When my husband, Drew, and I attended the Wilkes Farmers’ Market July 27, one thing was readily apparent...tomatoes are in full swing. It seemed every booth had fresh tomatoes for sale.
We were there specifically to attend the tomato tasting, which was sponsored by Wilkes County’s Master Gardeners and Wilkes County Agricultural Extension. This year, the second year of the event, 35 varieties of tomatoes were available to taste. Approximately 100 people stopped by their booth, to taste and vote for their favorites.
First place was won by Roger Owens for his Ultra Pink tomato. Second place went to Ritz Beshears for his Cherokee Purple. Tied for third place were JoAn Johnson’s Egg Yolk tomato, Roger Owens’ Sun Sugar and a German Pink, grown by Randy’s Produce and Ritz Beshears.
Master Gardener JoAn Johnson told us their group wanted to show the public multiple varieties of tomatoes can be grown, other than the standard, “Better Boy” and “Big Boy,” which are the most common varieties. She had 10 different varieties in the competition. Drew particularly liked her Tough Boy tomatoes and she sent several of them home with us. They are a lighter color of red, almost pink, and are a meaty, firm tomato.
Johnson grows her tomato plants from seeds, and gets most of the seeds online from TotallyTomatoes.com.She currently has two plots at the Cub Creek Park Community Garden and another one at her brother’s house in Moravian Falls. Johnson mostly gives away the vegetables she grows. Evidently, Johnson has a “green thumb.”
Master gardeners undergo a 40 hour training program, under the guidance and direction of extension agents. They also must pass an examination and complete at least a 40-hour internship. Each year, certified master gardeners must provide 20 hours of volunteer service and take 10 hours of continuing education.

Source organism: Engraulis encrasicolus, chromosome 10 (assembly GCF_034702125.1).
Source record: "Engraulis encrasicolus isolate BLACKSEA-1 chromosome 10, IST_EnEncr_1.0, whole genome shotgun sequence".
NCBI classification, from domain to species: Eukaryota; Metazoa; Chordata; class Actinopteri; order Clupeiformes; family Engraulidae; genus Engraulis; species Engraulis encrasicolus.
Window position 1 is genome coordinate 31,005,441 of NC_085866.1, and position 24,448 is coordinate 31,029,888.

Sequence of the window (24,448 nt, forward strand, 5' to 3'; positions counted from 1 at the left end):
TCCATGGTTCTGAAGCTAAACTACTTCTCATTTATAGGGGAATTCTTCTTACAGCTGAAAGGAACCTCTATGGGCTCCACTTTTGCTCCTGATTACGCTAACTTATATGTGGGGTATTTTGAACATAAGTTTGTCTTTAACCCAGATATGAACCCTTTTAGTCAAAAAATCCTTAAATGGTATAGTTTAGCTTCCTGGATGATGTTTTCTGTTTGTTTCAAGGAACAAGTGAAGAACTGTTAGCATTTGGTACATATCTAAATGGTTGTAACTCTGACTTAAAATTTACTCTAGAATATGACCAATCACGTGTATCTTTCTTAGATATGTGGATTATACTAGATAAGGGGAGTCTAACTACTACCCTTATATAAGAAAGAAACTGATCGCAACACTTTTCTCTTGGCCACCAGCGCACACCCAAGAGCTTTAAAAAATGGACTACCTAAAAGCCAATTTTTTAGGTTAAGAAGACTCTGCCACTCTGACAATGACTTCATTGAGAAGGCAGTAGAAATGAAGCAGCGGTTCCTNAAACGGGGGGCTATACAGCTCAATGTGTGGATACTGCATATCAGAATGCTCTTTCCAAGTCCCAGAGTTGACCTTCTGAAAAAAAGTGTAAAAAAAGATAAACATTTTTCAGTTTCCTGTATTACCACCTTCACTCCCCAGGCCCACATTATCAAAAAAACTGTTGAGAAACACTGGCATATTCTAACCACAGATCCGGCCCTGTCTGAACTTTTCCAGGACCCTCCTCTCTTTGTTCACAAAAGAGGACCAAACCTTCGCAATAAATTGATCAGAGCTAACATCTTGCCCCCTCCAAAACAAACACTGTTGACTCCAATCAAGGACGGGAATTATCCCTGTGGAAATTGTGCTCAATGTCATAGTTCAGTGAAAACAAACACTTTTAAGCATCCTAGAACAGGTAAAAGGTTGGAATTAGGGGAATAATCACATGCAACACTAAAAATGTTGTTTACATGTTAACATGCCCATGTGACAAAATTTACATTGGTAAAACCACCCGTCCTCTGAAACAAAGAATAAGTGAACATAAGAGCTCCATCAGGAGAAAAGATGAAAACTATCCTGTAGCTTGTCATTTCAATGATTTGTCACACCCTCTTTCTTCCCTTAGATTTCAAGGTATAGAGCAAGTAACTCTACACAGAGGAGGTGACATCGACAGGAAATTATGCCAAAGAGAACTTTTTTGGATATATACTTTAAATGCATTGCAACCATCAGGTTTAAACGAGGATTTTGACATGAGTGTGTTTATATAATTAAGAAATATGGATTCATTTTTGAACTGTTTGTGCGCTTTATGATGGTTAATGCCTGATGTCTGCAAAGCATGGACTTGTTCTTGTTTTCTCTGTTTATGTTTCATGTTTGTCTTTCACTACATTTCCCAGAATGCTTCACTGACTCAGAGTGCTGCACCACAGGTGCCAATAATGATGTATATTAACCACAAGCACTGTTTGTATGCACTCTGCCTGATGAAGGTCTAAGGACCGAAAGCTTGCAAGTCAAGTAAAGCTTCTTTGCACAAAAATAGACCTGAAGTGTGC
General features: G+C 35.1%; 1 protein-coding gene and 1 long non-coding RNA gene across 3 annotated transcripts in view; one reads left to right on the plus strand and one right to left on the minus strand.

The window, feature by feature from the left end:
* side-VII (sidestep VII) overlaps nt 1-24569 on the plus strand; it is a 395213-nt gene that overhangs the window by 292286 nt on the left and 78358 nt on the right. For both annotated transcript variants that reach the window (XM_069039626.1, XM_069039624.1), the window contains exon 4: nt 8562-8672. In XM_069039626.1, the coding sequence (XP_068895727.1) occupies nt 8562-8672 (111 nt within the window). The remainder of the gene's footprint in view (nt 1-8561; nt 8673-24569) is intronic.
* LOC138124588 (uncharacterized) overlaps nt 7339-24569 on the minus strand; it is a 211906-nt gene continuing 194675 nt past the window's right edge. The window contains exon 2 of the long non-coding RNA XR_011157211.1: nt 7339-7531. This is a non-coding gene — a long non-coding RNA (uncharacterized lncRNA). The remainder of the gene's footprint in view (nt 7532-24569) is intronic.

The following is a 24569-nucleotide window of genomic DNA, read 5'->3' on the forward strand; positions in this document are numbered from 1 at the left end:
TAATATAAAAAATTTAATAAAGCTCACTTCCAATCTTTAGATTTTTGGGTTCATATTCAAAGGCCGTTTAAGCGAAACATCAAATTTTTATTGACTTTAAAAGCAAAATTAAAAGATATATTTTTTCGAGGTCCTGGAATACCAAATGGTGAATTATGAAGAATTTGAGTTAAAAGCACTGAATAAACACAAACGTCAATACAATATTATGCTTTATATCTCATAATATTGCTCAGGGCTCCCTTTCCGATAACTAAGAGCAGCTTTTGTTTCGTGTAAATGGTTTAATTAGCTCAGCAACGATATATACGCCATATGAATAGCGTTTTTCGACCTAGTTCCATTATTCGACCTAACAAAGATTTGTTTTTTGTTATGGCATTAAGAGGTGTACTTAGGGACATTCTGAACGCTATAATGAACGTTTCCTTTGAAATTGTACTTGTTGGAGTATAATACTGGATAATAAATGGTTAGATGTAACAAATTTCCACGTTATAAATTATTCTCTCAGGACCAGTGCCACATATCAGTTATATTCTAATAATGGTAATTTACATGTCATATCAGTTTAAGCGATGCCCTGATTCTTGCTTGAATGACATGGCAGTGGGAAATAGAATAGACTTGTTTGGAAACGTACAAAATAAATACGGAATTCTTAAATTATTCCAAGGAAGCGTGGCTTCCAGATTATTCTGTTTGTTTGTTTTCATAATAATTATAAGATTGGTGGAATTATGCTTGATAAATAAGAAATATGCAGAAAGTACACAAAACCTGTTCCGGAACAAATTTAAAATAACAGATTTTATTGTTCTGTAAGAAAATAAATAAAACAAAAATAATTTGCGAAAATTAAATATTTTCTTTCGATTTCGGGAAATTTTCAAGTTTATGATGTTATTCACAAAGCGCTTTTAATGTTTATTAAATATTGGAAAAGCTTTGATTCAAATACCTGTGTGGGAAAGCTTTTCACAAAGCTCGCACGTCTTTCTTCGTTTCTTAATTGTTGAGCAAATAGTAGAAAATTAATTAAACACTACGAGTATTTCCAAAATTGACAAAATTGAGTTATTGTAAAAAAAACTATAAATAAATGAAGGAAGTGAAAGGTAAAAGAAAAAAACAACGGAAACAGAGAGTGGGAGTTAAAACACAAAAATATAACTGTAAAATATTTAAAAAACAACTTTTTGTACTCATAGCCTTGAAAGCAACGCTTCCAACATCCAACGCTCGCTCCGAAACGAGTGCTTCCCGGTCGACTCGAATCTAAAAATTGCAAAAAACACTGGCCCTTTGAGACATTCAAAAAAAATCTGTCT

This spring, Drew built several raised beds for our garden and we are growing early spinach, green beans, tomatoes, squash, green peppers, and for the first time ever, carrots.
We have our own tomato competition going on. In one bed, we are growing Better Boy tomatoes and in another, heirloom tomatoes. Hallalene Brown of Wilkesboro gave me a few heirloom plants, which she had grown from seeds. It’s been interesting to see the differences in the tomatoes. The Better Boy tomatoes are smaller and more perfectly round and the heirloom tomatoes are misshapen but much bigger.
We are enjoying the Better Boy tomatoes now and are still waiting for the heirloom tomatoes to ripen.
When you are growing tomatoes, it seems they all ripen at once. The question then becomes what to do with them. Canning and freezing are both popular.
Mike and Sandra Pennington, two of the newspaper’s carriers, always have a big garden. So far, they have put up about 125 quarts of tomatoes. They usually can about 200 quarts a summer for their family, which includes their daughters and their families. Pennington said he set out 129 tomato plants this year.
Courtney Tevepaugh, Wilkes County Home Extension Agent, taught two classes in canning this spring. She taught “water bath” canning in May and pressure canning in June. The Penningtons use the water bath method.
I have used our tomatoes for homemade salsa and for burgers. “The Best Fresh Tomato Salsa,” from Allrecipes is the recipe I used. The recipe makes a chunky salsa, so if you prefer a smoother salsa, you might want to put the salsa in a food chopper after mixing it together.
“The Best Fresh Tomato Salsa”
3 cups chopped tomatoes
1/2 cup chopped green pepper
1 cup diced onion (I used 1/3 cup green onion)
1/4 cup fresh minced cilantro
2 T lime juice
4 tsp chopped fresh jalapeno pepper (including seeds)
1/2 tsp ground cumin
1/2 tsp kosher salt
1/2 tsp ground black pepper
Stir the tomatoes (well drained), green pepper, onion, cilantro, lime juice, jalapeno pepper, cumin, salt and pepper in a bowl. Serve.